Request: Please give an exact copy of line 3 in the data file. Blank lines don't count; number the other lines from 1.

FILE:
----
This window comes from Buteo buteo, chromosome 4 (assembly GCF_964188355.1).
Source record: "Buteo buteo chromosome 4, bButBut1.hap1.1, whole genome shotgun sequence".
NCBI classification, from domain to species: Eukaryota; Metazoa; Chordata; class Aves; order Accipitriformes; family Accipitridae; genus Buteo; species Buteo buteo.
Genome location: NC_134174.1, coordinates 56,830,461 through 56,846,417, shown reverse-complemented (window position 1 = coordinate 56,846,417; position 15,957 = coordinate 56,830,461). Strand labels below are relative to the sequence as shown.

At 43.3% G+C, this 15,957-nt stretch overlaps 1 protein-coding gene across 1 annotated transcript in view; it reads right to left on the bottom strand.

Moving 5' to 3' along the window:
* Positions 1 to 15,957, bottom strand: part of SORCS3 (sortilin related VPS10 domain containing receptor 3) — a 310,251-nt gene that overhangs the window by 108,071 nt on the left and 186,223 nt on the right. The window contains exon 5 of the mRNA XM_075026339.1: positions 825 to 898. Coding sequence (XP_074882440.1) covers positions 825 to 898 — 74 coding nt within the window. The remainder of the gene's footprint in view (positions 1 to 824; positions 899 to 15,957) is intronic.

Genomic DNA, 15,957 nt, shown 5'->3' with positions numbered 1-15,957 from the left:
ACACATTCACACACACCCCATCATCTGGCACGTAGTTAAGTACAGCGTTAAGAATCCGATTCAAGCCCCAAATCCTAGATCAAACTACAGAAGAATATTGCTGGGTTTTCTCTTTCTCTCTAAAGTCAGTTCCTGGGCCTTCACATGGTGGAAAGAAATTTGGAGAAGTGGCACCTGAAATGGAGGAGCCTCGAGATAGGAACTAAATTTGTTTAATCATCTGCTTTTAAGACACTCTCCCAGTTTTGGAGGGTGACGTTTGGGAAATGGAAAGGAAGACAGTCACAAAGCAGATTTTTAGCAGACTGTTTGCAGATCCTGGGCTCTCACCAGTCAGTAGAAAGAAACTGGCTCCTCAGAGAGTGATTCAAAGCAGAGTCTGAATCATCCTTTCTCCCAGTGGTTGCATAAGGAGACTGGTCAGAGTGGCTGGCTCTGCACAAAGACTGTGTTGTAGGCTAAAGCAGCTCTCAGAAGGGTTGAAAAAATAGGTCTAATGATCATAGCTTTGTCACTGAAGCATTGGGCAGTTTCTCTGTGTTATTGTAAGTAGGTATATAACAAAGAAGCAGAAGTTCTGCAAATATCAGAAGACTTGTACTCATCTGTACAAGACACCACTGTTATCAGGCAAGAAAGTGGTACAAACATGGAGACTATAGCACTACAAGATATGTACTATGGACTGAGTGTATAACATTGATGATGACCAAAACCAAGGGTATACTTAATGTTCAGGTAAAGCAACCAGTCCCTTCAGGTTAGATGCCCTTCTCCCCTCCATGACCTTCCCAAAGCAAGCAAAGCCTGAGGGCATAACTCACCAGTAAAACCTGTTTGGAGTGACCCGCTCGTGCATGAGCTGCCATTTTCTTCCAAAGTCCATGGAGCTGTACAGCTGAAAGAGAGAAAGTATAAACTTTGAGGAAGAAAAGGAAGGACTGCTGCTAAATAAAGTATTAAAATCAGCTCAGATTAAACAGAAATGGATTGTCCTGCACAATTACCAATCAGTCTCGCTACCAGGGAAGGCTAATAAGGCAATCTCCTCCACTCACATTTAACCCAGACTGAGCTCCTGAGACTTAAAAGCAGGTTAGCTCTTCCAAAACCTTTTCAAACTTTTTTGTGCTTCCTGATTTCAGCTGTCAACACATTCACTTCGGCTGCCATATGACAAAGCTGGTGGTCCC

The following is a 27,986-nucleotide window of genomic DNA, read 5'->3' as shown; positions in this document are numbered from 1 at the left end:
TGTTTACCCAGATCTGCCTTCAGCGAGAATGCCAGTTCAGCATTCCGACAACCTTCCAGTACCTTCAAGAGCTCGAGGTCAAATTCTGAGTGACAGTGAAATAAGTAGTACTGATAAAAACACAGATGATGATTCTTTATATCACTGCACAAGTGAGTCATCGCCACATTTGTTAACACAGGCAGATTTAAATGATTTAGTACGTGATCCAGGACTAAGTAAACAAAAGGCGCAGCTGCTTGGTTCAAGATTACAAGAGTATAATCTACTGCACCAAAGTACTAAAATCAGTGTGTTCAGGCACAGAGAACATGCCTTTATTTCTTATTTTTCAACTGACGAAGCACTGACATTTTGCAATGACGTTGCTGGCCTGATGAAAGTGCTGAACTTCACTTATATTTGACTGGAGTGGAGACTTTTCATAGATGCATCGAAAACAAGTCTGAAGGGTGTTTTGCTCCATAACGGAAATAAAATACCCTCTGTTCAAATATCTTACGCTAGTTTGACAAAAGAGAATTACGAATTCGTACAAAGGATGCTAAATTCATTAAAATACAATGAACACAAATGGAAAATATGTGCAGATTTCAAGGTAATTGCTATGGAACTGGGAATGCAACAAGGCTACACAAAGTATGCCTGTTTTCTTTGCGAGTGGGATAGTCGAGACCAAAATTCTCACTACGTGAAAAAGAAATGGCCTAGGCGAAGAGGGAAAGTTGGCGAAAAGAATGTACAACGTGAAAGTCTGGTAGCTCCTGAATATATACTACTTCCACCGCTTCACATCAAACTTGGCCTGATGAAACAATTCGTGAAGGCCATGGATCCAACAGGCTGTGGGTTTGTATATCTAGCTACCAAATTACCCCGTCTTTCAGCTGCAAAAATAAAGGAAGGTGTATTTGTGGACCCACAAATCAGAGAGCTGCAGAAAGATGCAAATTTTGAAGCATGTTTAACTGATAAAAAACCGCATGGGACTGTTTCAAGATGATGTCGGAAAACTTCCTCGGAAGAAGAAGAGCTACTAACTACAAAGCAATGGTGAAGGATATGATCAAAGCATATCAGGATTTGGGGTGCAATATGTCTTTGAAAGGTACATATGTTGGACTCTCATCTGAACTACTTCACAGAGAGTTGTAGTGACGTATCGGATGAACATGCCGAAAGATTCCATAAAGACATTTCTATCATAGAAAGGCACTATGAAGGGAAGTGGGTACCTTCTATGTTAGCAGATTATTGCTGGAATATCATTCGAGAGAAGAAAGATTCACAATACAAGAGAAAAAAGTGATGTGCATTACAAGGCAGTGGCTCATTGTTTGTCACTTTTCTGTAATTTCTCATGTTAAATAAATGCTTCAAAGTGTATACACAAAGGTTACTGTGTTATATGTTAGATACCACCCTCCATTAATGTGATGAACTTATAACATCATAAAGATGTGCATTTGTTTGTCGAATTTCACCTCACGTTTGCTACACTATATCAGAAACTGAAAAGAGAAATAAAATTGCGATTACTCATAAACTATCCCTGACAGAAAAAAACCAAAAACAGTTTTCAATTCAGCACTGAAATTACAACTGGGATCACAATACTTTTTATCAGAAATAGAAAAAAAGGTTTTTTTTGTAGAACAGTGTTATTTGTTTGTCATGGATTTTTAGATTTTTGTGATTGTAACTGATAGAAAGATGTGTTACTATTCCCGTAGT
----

NCBI classification, from domain to species: Eukaryota; Metazoa; Chordata; class Aves; order Accipitriformes; family Accipitridae; genus Buteo; species Buteo buteo.